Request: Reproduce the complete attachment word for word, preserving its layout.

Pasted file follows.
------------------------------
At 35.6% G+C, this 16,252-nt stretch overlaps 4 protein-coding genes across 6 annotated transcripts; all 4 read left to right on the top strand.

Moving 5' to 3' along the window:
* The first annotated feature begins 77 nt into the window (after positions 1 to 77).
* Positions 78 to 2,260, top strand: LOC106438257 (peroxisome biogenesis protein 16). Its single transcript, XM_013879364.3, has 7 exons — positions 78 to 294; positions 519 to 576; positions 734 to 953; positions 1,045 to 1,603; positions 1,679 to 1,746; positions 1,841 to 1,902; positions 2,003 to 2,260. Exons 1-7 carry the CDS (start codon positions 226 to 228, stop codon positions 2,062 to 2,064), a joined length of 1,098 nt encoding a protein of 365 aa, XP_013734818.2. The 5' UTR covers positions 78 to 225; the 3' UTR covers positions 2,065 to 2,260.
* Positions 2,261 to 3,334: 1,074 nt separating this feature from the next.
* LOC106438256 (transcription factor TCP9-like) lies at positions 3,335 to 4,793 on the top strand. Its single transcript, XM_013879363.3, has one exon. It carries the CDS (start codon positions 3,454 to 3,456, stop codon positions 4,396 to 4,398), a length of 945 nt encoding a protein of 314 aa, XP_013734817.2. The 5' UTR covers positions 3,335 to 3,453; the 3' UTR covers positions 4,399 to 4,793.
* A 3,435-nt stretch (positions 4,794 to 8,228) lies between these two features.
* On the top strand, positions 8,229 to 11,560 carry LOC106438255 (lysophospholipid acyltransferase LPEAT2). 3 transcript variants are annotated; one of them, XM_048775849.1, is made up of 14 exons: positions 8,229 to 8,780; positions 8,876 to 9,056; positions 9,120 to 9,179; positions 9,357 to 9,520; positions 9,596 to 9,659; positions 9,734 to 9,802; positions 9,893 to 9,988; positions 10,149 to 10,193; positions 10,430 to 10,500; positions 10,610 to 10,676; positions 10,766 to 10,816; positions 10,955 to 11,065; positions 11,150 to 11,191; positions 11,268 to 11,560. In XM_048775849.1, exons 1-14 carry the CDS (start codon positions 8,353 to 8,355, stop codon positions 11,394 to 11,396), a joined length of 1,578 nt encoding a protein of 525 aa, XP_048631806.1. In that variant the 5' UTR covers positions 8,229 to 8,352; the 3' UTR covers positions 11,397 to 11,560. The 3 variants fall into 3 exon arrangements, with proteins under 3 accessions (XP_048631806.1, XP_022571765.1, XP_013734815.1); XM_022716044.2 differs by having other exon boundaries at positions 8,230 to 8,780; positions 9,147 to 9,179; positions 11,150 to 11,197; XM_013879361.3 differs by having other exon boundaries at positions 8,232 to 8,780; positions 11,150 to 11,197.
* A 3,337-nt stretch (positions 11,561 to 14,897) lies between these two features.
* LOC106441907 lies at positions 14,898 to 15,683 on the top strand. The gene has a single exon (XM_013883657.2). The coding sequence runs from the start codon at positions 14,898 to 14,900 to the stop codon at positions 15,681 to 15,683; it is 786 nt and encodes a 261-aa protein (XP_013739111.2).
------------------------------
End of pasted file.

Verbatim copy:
At 35.6% G+C, this 16,252-nt stretch overlaps 4 protein-coding genes across 6 annotated transcripts; all 4 read left to right on the top strand.

Moving 5' to 3' along the window:
* The first annotated feature begins 77 nt into the window (after positions 1 to 77).
* Positions 78 to 2,260, top strand: LOC106438257 (peroxisome biogenesis protein 16). Its single transcript, XM_013879364.3, has 7 exons — positions 78 to 294; positions 519 to 576; positions 734 to 953; positions 1,045 to 1,603; positions 1,679 to 1,746; positions 1,841 to 1,902; positions 2,003 to 2,260. Exons 1-7 carry the CDS (start codon positions 226 to 228, stop codon positions 2,062 to 2,064), a joined length of 1,098 nt encoding a protein of 365 aa, XP_013734818.2. The 5' UTR covers positions 78 to 225; the 3' UTR covers positions 2,065 to 2,260.
* Positions 2,261 to 3,334: 1,074 nt separating this feature from the next.
* LOC106438256 (transcription factor TCP9-like) lies at positions 3,335 to 4,793 on the top strand. Its single transcript, XM_013879363.3, has one exon. It carries the CDS (start codon positions 3,454 to 3,456, stop codon positions 4,396 to 4,398), a length of 945 nt encoding a protein of 314 aa, XP_013734817.2. The 5' UTR covers positions 3,335 to 3,453; the 3' UTR covers positions 4,399 to 4,793.
* A 3,435-nt stretch (positions 4,794 to 8,228) lies between these two features.
* On the top strand, positions 8,229 to 11,560 carry LOC106438255 (lysophospholipid acyltransferase LPEAT2). 3 transcript variants are annotated; one of them, XM_048775849.1, is made up of 14 exons: positions 8,229 to 8,780; positions 8,876 to 9,056; positions 9,120 to 9,179; positions 9,357 to 9,520; positions 9,596 to 9,659; positions 9,734 to 9,802; positions 9,893 to 9,988; positions 10,149 to 10,193; positions 10,430 to 10,500; positions 10,610 to 10,676; positions 10,766 to 10,816; positions 10,955 to 11,065; positions 11,150 to 11,191; positions 11,268 to 11,560. In XM_048775849.1, exons 1-14 carry the CDS (start codon positions 8,353 to 8,355, stop codon positions 11,394 to 11,396), a joined length of 1,578 nt encoding a protein of 525 aa, XP_048631806.1. In that variant the 5' UTR covers positions 8,229 to 8,352; the 3' UTR covers positions 11,397 to 11,560. The 3 variants fall into 3 exon arrangements, with proteins under 3 accessions (XP_048631806.1, XP_022571765.1, XP_013734815.1); XM_022716044.2 differs by having other exon boundaries at positions 8,230 to 8,780; positions 9,147 to 9,179; positions 11,150 to 11,197; XM_013879361.3 differs by having other exon boundaries at positions 8,232 to 8,780; positions 11,150 to 11,197.
* A 3,337-nt stretch (positions 11,561 to 14,897) lies between these two features.
* LOC106441907 lies at positions 14,898 to 15,683 on the top strand. The gene has a single exon (XM_013883657.2). The coding sequence runs from the start codon at positions 14,898 to 14,900 to the stop codon at positions 15,681 to 15,683; it is 786 nt and encodes a 261-aa protein (XP_013739111.2).